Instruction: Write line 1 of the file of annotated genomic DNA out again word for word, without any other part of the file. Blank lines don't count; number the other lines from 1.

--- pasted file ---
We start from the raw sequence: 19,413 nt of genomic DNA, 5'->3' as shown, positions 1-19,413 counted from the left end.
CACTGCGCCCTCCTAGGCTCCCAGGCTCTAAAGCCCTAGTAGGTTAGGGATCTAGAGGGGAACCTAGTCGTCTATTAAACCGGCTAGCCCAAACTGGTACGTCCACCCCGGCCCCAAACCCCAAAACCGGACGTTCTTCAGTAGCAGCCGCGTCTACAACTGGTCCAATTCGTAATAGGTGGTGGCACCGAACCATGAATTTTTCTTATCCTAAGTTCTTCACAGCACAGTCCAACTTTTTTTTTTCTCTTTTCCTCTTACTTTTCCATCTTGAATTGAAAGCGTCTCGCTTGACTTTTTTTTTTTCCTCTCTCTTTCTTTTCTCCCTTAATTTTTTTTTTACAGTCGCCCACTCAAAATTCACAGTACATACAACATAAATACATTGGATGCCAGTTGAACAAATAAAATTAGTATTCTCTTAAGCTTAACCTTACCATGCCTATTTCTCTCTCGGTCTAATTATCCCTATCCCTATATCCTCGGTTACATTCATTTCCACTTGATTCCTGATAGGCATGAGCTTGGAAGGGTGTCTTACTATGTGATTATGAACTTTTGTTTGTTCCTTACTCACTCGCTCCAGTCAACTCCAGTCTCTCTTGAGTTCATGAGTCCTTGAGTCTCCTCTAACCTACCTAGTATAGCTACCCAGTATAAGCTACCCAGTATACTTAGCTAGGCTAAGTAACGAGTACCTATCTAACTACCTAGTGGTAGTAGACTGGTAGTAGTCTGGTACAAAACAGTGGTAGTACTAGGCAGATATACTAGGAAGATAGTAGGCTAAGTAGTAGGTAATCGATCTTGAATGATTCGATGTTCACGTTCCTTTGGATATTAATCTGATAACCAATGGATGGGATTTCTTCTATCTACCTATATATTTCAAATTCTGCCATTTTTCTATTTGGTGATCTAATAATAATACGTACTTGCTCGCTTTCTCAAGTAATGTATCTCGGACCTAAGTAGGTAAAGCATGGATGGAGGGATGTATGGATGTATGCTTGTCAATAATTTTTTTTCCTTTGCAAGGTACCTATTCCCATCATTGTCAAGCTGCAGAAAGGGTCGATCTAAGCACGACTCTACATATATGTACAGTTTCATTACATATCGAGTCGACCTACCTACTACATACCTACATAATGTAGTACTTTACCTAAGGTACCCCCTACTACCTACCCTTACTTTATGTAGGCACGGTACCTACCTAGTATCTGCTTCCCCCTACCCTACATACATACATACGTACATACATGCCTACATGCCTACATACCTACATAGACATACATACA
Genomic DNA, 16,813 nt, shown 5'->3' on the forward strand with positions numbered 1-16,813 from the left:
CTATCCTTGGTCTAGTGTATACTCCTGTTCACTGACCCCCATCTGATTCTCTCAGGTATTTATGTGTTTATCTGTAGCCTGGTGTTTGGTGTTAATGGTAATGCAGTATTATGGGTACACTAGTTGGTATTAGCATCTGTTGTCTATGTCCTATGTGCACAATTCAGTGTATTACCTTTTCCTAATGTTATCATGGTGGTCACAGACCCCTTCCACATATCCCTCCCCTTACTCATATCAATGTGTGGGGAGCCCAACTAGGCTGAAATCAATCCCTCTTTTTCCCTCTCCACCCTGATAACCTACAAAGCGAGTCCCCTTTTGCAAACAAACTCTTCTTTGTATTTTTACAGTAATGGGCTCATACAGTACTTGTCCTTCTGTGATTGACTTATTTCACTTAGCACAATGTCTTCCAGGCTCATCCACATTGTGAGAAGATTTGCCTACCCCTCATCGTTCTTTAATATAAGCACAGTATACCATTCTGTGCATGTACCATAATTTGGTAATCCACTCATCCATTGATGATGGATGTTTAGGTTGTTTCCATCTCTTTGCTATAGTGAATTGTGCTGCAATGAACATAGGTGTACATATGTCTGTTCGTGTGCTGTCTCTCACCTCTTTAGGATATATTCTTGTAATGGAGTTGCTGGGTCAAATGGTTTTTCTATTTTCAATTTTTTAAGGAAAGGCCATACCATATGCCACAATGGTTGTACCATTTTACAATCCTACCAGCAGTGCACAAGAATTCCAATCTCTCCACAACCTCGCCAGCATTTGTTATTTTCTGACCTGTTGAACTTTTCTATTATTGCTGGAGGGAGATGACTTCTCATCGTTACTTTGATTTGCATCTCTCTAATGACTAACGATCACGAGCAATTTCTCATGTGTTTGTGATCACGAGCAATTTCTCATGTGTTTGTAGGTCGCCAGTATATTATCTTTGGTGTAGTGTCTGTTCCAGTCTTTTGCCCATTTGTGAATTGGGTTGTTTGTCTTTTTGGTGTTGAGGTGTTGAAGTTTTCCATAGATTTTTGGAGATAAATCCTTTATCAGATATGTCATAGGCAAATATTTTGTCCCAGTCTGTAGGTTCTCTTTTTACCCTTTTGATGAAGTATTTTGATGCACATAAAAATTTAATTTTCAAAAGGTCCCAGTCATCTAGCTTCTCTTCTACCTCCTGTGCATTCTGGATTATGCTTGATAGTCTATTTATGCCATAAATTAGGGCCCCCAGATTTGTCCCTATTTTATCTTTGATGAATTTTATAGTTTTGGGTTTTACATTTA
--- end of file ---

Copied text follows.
We start from the raw sequence: 19,413 nt of genomic DNA, 5'->3' as shown, positions 1-19,413 counted from the left end.